“Dreams From My Father”: Obama’s Fables

I read “Dreams from My Father” about a year ago.  It was pretty much what I expected, and I gave it little further thought.  But now that cynophagy and composite girlfriends have produced virtual reams of electronic copy across the internet, I realize I missed something.  I coudda been a contender.  Few of the millions who bought the book read it closely, if at all.

The juicy cuts have been ingested but, perhaps like a hungry man three days after Thanksgiving I can still pick something of interest from the carcass.

I quote from the 2004 edition, published just as State Senator Obama was in his first – and only – term.–

It doesn’t take long to see that Obama is a fabulist, and not a skillful one.  Anecdotes conveniently support his narrative of alienation and oppression with a clumsy didacticism that one would expect in a Stalin Prize winner.

 

From the Introduction:

 

“My wife’s cousin, only six years old, has already lost his innocence.  A few weeks ago he reported to his parents that some of his first grade classmates had refused to play with him because of his dark, unblemished skin”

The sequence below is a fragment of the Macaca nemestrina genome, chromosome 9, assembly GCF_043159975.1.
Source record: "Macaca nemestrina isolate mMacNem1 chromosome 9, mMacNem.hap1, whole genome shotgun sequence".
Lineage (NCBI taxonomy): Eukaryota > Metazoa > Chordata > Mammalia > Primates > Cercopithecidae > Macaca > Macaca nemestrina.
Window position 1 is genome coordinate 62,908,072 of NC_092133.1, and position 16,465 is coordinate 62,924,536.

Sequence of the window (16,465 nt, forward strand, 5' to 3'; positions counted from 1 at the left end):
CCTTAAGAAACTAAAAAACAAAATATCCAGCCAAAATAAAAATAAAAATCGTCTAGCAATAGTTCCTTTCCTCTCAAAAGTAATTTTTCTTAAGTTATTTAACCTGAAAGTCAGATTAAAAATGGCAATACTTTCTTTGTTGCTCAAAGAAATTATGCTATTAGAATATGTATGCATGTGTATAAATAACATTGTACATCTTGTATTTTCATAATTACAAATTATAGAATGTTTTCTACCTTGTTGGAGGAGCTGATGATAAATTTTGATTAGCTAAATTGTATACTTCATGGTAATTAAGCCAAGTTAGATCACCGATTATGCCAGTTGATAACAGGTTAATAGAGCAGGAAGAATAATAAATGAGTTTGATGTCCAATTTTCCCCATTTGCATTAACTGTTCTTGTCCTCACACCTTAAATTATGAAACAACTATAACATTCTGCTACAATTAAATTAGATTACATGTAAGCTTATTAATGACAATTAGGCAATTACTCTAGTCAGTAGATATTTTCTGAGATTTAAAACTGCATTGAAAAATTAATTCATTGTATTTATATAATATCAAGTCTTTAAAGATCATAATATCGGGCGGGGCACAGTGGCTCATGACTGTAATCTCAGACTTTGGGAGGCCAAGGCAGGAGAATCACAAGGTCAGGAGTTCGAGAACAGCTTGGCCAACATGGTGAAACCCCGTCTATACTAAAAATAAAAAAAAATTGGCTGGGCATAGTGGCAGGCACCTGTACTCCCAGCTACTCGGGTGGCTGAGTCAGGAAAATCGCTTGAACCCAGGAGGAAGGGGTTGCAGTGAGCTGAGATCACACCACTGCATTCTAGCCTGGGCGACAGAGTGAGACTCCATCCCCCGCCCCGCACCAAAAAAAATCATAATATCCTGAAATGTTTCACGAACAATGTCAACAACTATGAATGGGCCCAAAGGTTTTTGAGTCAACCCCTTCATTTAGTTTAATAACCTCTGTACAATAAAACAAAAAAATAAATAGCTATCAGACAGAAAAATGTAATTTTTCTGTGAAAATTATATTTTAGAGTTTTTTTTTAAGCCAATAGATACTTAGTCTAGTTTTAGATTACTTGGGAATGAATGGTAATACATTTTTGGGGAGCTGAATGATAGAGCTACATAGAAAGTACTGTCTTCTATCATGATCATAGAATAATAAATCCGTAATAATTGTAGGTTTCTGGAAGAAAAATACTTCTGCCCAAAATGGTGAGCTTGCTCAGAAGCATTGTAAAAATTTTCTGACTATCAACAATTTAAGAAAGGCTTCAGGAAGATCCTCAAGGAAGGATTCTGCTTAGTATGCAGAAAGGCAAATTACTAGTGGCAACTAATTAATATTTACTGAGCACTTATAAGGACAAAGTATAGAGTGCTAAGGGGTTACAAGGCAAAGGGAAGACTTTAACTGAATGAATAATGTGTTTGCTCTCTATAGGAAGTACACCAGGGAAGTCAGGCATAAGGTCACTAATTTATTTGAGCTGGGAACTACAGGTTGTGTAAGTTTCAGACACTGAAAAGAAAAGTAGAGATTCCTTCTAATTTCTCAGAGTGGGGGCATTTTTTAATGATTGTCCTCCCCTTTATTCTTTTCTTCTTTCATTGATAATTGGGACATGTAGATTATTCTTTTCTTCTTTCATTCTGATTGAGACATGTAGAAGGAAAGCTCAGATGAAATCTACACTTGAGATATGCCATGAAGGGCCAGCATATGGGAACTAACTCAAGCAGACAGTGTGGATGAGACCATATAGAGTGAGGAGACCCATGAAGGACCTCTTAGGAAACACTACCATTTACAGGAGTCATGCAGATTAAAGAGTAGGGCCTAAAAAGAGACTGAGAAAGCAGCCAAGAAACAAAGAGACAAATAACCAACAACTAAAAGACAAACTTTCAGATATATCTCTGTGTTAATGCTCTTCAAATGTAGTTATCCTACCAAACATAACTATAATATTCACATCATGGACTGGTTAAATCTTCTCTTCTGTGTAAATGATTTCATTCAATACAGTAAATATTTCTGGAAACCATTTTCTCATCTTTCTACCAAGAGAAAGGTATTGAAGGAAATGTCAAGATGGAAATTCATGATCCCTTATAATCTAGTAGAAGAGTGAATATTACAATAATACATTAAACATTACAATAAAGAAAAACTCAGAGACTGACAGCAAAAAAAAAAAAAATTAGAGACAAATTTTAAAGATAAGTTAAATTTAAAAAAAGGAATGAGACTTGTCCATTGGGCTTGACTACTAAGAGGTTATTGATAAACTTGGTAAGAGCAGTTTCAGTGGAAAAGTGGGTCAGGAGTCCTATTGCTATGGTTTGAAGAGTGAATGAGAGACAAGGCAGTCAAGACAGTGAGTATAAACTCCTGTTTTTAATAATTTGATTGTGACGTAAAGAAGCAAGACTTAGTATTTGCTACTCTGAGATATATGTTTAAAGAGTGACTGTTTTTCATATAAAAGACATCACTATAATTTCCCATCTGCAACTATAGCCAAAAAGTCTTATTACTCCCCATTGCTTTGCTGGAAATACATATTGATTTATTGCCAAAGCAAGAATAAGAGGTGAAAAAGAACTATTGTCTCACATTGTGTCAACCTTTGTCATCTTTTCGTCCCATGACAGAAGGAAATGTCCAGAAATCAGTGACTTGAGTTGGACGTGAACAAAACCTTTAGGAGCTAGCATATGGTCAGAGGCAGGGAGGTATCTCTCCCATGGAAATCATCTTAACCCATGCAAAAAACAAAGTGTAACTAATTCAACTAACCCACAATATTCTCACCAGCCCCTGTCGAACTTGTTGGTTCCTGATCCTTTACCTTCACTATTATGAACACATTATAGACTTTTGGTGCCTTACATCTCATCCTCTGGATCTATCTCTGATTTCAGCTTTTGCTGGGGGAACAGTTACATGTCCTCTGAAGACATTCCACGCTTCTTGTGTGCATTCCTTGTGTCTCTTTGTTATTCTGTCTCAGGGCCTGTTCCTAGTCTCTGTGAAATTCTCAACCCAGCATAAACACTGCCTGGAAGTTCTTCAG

This seemed unlikely. It’s just too pat.  The boy’s parents had moved to an affluent suburb so that he might flourish in a better school system and live in safety rather than perish in the gang culture of inner city neighborhood from which his parents came.  In this century with America’s institutionalized concern with race, fairness, and multiculturalism, I’m sure someone would watch out for a boy in such a situation, and I have faith in the general decency of my countrymen, even first graders.

Mr. Obama may have congratulated himself on his nice sense of irony as he wrote this, but I don’t buy it.  Notice that the racial slight is at one remove:  it’s something he heard, so, if it didn’t happen, or was exaggerated, it’s not his fault.

One might think that my reaction is rooted in my antipathy to the President, a feeling I freely acknowledge, but consider an anecdote in the first chapter.  The young Obama, living in a low rent apartment in Manhattan, hangs out on the fire escape where he observes whites from a nearby affluent neighborhood walking their dogs and letting them crap everywhere in an arrogant and demeaning challenge to the poor folk who live there.

Not only is the metaphor overdrawn and cartoonish; it’s simply not believable.  Any New Yorker could tell you this would be a very risky practice.  It’s crap all right.  It didn’t happen.

What did happen is that a publisher first paid well for Mr. Obama’s amateurish mythologizing, and years later, a nation is paying dearly for its belief in him and his empty fables.

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